Posted on 14 March 2011 by marion
When protesters toppled their governments in Tunisia and Egypt, and demonstrations spread around the globe, the world paid attention. The BBC in particular put up an interesting series of factsheets on corruption, demographics and unrest in some of the North Africa, Middle East and Gulf states.
Posted on 13 August 2010 by tyler
A few days ago, two communications salespeople walked into the office. They were both men, wearing nice suits and ties, and both carried themselves very professionally.
Posted on 23 July 2010 by wlp
FWID’s Statement Concerning Counselor Adel Farghali’s Press Release
The Forum for Women in Development expresses its deepest sorrow for the shocking and offensive statement by Counselor Adel Farghali, the chairman of the committee discussing the appointment of women in the State Council. Counselor Farghali said that the experience of female judges has proven a failure, which contradicts the truth. A lot of people as well as the reality itself have witnessed the efficiency and commitment of women in the positions they have occupied.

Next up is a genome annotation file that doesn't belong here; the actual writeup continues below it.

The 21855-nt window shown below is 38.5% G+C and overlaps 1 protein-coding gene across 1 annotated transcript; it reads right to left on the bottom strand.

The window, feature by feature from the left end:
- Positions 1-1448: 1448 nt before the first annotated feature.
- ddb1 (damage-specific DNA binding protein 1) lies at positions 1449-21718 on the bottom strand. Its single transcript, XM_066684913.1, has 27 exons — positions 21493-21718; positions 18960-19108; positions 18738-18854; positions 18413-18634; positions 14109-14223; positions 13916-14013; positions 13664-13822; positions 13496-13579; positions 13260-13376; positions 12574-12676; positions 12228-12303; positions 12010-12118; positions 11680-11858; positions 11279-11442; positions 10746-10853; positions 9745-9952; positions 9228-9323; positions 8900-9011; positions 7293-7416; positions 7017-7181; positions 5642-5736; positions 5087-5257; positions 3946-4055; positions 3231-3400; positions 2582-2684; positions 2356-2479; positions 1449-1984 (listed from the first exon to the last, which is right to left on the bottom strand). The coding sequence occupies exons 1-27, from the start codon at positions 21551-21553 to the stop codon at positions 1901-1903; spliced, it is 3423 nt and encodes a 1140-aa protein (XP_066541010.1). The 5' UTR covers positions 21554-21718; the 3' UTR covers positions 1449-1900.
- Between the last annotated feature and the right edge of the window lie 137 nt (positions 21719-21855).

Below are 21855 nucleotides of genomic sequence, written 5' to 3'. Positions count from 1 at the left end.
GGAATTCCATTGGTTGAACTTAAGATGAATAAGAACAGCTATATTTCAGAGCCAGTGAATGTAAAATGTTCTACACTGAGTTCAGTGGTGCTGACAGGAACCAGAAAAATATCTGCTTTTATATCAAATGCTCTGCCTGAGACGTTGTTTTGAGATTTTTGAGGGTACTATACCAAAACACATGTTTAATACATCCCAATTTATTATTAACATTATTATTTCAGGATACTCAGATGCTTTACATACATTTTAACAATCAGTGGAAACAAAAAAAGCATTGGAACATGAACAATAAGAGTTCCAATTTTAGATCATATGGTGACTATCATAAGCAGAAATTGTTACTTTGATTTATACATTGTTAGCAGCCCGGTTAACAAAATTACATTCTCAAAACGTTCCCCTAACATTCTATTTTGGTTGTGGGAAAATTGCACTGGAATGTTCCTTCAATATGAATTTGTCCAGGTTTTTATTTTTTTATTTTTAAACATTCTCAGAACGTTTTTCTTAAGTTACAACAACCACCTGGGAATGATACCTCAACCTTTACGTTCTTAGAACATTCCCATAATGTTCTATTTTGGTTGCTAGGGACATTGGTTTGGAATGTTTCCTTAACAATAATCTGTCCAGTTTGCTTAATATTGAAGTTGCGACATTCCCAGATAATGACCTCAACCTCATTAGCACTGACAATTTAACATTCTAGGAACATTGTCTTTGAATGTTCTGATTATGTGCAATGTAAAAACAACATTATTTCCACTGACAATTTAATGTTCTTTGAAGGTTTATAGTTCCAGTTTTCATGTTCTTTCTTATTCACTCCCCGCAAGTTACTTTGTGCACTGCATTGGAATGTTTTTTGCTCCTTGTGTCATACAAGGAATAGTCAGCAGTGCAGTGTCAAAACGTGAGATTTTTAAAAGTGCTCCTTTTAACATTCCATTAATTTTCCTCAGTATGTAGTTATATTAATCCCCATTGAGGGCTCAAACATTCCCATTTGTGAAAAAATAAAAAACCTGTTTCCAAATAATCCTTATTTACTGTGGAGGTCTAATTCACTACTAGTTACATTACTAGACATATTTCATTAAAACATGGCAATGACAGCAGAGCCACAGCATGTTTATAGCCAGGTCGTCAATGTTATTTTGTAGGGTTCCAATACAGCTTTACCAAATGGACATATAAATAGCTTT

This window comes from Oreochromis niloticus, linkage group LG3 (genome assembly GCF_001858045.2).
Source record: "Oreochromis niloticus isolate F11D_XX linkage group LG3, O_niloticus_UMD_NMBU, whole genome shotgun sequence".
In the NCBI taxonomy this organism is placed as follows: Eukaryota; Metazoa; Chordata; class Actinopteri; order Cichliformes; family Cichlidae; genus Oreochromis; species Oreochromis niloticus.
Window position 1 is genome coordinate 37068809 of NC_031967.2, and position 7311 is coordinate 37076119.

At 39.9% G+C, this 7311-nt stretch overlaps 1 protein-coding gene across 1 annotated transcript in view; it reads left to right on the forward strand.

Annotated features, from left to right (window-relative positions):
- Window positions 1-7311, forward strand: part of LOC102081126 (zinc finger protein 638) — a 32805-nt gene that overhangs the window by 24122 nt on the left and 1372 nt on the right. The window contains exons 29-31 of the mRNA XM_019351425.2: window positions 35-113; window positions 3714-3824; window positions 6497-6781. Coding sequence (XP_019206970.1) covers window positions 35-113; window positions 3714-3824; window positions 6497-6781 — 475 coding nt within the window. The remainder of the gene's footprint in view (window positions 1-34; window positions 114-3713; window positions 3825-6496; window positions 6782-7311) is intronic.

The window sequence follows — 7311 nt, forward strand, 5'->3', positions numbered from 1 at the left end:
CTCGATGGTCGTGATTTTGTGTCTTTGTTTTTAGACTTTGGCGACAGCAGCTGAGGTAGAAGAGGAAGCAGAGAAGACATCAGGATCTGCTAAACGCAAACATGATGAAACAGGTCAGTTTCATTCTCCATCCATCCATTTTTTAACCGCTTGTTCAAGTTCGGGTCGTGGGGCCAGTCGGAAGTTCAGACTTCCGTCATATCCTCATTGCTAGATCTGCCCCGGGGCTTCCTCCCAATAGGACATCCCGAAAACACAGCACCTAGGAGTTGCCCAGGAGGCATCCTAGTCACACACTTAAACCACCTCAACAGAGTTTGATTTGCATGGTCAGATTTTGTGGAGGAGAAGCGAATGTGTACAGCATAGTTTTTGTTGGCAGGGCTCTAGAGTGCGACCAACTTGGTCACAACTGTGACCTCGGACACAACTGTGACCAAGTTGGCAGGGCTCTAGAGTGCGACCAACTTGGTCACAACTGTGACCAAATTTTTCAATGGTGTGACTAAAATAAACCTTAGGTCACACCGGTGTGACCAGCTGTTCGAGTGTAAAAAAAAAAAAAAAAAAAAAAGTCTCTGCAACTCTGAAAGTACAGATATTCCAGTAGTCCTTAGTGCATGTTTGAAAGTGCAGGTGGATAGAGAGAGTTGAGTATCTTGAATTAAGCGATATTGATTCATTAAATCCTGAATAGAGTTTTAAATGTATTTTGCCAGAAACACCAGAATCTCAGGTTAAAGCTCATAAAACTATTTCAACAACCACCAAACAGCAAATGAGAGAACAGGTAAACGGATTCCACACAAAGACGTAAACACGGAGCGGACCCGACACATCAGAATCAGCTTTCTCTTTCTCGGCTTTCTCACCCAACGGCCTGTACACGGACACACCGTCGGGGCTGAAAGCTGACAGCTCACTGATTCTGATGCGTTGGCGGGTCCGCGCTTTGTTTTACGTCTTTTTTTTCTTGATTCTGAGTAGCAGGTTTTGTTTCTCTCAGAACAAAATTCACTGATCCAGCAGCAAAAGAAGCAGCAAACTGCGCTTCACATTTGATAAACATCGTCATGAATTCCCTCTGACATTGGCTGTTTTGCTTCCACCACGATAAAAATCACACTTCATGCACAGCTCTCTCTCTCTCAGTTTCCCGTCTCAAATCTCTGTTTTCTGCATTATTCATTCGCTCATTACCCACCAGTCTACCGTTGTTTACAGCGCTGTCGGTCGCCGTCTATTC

Posted on 26 February 2010 by wlp
Finalist in WLP’s Youth Essay Contest Group 2: 18-25 Years
Karim A S, USA
While many of the inequalities women suffer in the developing world are obvious, some of the greatest inequities still occur in the Western world and in the United States in particular. Though women appear to have equal rights on paper in the United States these rights do not extend to the area of economics. Most Americans do not know that compared with men, women of similar education and work experience earn 78 cents to the dollar compared to what men receive for doing the same work.1 Furthermore, the inequality between male and female earning power is even greater if the female is a minority.
Posted on 25 September 2009 by tyler
I am a man, and I work with 8 women.
“Are you the only guy there?” is a frequent question I hear when I discuss working for a women’s rights NGO. As I continue working as an administrative assistant at the Women’s Learning Partnership, I have started to form new perspectives on women’s rights—particularly on how men approach the issue.
“How’s that working out for you?”